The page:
Venice Nabs Studio Films, Undiscovered Indies as Fall Festival Season Kicks Off

The 72nd edition of the Venice Film Festival, which runs Sept. 2-12, reflects a new detente among some of the heavyweights on the fall festival calendar, but it also stands as testament to artistic director Alberto Barbera’s contention that the Lido sprocket opera “must not position itself against the market, nor pander to it.”

With Toronto less aggressive in pushing for world preems this year, Venice has secured some strong studio titles, including its opener, Universal’s “Everest,” and several other hot bows, such as Eddie Redmayne starrer “The Danish Girl,” directed by Tom Hooper; Cary Fukunaga’s child-soldier drama “Beasts of No Nation,” with Idris Elba, above; and Tom McCarthy’s “Spotlight,” starring Michael Keaton, who starred in Venice’s opener last year, “Birdman.” These three will segue from the Lido to having North American launches at the Toronto festival.

The rapprochement comes after Barbera and Toronto artistic director Cameron Bailey met in Berlin and Cannes, where “we even argued about their new juried competition” called Platform, Barbera recounts.

“Then we understood that Toronto wasn’t gearing up to become a competitive festival. They just wanted to have a small competition to give more visibility to some non-American directors who risked drowning in a lineup of 350 titles.”

Instead, the real shakeup, Barbera maintains, is the New York Film Festival opening with the world premiere of Robert Zemeckis’ “The Walk,” and the London Film Festival getting Meryl Streep starrer “Suffragette,” which explores Britain’s long and violent journey toward granting women the right to vote, as its opening night pic.

“It can’t be denied that the hierarchy that used to exist among festivals has diminished a lot,” he notes. “Once there was Cannes, then Venice, then Berlin, then Toronto; then all the rest, at a much lower level. Now, the person who decides where a movie launches from is not a festival’s artistic director; it’s a distributor’s marketing director.”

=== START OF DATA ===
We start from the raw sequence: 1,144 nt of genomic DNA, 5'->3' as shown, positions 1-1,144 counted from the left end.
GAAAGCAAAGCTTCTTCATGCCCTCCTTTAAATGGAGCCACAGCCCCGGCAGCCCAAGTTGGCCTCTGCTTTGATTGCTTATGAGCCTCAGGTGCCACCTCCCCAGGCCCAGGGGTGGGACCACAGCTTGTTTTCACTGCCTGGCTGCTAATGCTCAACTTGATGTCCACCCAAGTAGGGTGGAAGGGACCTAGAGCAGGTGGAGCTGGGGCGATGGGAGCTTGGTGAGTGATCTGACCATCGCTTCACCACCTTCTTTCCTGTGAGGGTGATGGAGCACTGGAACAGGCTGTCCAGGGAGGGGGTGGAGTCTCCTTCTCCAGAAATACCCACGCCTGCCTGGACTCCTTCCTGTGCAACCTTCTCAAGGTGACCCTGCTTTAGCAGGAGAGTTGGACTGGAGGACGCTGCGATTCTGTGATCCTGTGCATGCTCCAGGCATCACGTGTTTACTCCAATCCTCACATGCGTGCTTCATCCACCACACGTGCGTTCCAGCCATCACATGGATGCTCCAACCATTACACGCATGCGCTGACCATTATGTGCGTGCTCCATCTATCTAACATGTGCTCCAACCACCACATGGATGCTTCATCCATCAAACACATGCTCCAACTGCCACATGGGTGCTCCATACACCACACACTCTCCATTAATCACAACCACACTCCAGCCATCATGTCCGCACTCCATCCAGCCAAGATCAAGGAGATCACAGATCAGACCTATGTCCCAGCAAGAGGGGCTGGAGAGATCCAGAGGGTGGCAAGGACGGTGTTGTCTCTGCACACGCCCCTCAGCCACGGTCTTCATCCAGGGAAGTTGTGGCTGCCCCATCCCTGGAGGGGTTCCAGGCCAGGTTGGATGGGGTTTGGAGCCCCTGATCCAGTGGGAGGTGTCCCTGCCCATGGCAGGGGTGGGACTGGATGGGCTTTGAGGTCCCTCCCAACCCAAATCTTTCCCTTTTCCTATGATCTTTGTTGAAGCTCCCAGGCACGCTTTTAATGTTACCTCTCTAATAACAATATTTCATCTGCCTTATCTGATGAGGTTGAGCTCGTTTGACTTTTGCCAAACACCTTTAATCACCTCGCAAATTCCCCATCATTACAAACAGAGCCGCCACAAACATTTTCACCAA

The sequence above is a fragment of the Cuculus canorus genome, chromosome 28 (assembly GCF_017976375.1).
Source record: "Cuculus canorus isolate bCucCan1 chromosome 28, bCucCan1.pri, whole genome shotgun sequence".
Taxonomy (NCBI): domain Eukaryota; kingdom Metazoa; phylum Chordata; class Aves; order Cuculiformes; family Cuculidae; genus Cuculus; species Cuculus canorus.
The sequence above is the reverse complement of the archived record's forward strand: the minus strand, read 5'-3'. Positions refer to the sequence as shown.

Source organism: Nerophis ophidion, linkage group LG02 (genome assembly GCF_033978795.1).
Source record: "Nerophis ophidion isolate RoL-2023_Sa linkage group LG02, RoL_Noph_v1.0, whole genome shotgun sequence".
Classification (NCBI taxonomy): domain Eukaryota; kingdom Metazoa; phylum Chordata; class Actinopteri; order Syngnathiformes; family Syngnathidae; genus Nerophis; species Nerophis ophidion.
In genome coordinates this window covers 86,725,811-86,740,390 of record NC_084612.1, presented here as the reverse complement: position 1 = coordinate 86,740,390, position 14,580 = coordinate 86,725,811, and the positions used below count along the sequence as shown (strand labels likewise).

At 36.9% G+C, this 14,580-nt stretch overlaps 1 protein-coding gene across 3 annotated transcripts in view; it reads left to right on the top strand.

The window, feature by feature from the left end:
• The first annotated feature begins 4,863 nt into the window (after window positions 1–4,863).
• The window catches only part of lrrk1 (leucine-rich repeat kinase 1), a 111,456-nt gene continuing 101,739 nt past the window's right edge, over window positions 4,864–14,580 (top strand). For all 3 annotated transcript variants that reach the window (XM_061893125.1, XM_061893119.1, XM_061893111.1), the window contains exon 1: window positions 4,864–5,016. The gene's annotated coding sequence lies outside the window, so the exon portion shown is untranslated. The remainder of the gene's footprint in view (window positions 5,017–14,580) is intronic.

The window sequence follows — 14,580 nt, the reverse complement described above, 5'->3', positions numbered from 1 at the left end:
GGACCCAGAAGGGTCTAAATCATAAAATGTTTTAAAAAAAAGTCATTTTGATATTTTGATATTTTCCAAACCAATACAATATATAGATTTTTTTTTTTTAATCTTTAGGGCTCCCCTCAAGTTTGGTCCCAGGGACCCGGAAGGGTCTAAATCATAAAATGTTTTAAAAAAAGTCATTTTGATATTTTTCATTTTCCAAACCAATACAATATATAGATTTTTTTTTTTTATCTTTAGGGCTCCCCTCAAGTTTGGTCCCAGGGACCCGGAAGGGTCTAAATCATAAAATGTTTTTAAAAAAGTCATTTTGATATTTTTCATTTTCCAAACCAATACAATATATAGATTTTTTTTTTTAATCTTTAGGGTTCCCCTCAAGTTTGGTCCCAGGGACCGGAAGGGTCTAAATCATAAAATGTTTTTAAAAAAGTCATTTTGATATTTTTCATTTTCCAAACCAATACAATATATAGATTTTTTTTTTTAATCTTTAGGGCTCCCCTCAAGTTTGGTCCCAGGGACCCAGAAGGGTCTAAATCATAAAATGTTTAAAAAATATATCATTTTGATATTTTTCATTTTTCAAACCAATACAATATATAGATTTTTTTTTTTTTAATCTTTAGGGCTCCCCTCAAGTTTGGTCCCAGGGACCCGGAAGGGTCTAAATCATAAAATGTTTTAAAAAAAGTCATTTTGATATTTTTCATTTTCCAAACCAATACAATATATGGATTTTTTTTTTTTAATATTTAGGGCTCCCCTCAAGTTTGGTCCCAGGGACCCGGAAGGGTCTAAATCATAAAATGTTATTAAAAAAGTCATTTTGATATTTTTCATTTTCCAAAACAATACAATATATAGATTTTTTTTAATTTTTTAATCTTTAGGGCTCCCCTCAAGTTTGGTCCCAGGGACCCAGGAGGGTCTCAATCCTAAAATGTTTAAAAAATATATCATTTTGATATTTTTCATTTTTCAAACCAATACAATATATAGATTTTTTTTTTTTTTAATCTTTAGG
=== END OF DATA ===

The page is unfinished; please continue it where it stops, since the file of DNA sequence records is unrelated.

But Barbera, far from seeing himself beholden to studio marketing execs, emphasizes the Lido’s role as a platform for discoveries, underscoring the fact that 14 out of 21 directors in this year’s competition have never been to the fest before. Venice newbies include U.S. indie fare like Laurie Anderson’s feature film debut, “Heart of a Dog”; Charlie Kaufman’s “Anomalisa,” the fest’s only animated title; and “Equals,” the latest from “Like Crazy” helmer Drake Doremus.

“The American contingent in competition is emblematic of a capability in the U.S. to diversify types of production; to risk, and really invest,” Barbera says.

By contrast, the Venice topper is less upbeat about the current state of cinema Italiano, despite the strong Italian presence at Cannes this year.

“We saw 178 Italian movies, and four-fifths of them were unwatchable,” he says.

The four Italian titles he ended up taking for competition “don’t have anything to do with known Italian cinematic tradition; it’s like there were made by aliens,” he says. That’s why Barbera thinks they are good.

These include Luca Guadagnino’s “A Bigger Splash,” a psychological drama about a famous rock star and a filmmaker (Matthias Schoenaerts and Tilda Swinton, respectively) vacationing and recovering on the strange sun-drenched Italian island of Pantelleria; veteran auteur Marco Bellocchio’s “Blood of My Blood,” a period drama with a vampire twist toplining Alba Rohrwacher as a 17th-century nun who seduces a young army officer and his twin brother, who is a priest; and Italo first-timer Piero Messina’s Sicily-set “L’attesa” (The Wait), starring Juliette Binoche. Messina served as Paolo Sorrentino’s a.d. on “This Must Be the Place” and “The Great Beauty.”

This may be the last edition of Venice led by Barbera, whose four-year contract expires this year, along with that of Paolo Baratta, president of the Venice Biennale, the fest’s parent org. Once this edition is over, Italian politicians will decide what lies in store for the Lido, which has historically been plagued by a lack of continuity in its leadership. This could be their chance to break with the past.

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